Risk of accident: Internet in the car is becoming a risk on the streets

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Internet in the car is becoming a risk on the roads

Risk of accident: Internet in the car is becoming a risk on the streets-accident

The car is becoming an entertainment studio, and the Ministry of Transport is planning to introduce clear rules of conduct for drivers here

Source: Infographic Won

Navigation systems, on-board computers and now also the internet and social networks: In cars, more and more people are distracting from the traffic. The manufacturers see the problem – but they say: "Customer request!"

E.It’s only a few moments – just a few finger exercises on the monitor to enter a new destination. But in just a few seconds it happens on Autobahn 63 near Kaiserslautern: A minibus occupied by four young people skids, hits the guardrail, shoots across the lane and finally hits a semi-trailer. Four seriously injured, 50,000 euros in property damage.

More and more accidents happen because drivers are busy doing other things while on the move. Multitasking at the wheel is widespread: According to Allianz insurance, more than every second person programs the navigation system while driving. Around 30 percent of drivers read text messages or e-mails, and one in five types the answers straight away.

Ten percent of accidents are caused by distraction

Driving becomes a minor matter. "About one in ten traffic accidents is largely caused by distracting behavior on the part of drivers," reports Allianz board member Mathias Scheuber. Young drivers in particular are at risk.

And the danger increases. Car manufacturers have long been developing their own apps and online services that flicker on the displays in the instrument panels. Connectivity is the word for it, and it means that the car is networked, connects to the Internet as soon as the engine is started and gets the latest news from the network.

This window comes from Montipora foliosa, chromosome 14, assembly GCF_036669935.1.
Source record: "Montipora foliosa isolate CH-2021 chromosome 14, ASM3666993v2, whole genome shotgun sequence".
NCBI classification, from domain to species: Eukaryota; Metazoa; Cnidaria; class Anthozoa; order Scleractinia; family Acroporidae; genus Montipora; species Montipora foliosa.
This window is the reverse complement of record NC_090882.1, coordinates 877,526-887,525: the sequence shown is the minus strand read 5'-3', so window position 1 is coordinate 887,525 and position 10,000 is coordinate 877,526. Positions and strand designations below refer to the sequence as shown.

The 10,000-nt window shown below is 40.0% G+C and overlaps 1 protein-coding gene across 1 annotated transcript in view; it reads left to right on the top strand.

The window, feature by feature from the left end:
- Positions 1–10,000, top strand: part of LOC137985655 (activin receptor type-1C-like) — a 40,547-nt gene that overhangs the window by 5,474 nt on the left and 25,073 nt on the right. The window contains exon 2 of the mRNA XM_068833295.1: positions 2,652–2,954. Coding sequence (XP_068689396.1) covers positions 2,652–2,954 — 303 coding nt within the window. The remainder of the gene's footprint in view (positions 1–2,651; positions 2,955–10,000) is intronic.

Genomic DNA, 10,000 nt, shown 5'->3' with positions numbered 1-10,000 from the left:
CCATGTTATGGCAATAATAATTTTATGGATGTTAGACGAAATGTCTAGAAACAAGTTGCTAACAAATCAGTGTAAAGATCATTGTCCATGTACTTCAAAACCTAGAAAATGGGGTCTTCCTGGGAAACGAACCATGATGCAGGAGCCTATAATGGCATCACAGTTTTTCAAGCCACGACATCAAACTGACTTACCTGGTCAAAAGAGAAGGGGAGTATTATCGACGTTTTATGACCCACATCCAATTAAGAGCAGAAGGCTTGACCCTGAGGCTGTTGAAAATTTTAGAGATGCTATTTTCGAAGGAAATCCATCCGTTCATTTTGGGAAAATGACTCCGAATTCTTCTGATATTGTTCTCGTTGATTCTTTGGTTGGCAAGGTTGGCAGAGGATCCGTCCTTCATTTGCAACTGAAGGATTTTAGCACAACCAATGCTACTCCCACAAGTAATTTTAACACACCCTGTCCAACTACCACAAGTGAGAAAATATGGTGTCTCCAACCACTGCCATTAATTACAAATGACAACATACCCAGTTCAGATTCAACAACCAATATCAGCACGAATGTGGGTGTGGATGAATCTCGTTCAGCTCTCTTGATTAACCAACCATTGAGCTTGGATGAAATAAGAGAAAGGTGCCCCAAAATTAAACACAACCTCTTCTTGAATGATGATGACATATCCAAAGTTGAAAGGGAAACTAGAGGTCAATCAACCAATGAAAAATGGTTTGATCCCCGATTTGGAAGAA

With Twitter and Facebook on the Autobahn

If you don’t want to lose contact with your online friends, you can even tweet on the go. Audi advertises with "revolutionary infotainment and entertainment functions" and promises that "comfort and fun in the automobile will be raised to a new level".

For traffic experts, every glance at the display is one look too many. If the driver’s attention is distracted by a second, he covers almost 14 meters in blind flight at 50 km / h. On the autobahn at 160 km / h, the car travels around 45 meters in one second.

And one second is not enough to record everything that comes into the car online: news with photos, sports reports, health tips, weather reports and electronic chatter on social media platforms such as Facebook, Twitter or Glympse – lots of reading material while driving.

The premium manufacturers vie for online offers

Even safety pioneer Mercedes is taking part: "Both when stationary and while driving, Mercedes customers can access the latest and interesting information in a user-friendly manner and view the news, including photos, on the vehicle display," the Stuttgart company advertises for a news app that will be released at the end of June went online.

Since then, the headings of four different messages and associated images have appeared on the display along the way. And the “BMW Online” service delivers text messages with photos that the driver has to scroll through using the iDrive controller in the center console.

The ADAC warns of rolling offices

"Applications that have no relation to the driving task are to be assessed critically," says the ADAC and warns: "In particular, applications that expand the driver’s workplace into a rolling office involve great risks."

When asked why the Internet program is not hidden while driving, a BMW spokeswoman replied: "Customers would still go online while on the move – with their smartphone in hand." It would be better to have the online services in the vehicle to integrate and to design the display ads safely. Obviously, the focus is also on the customer: Internet in the car is now one of the most important criteria when buying a car, especially among the younger generation.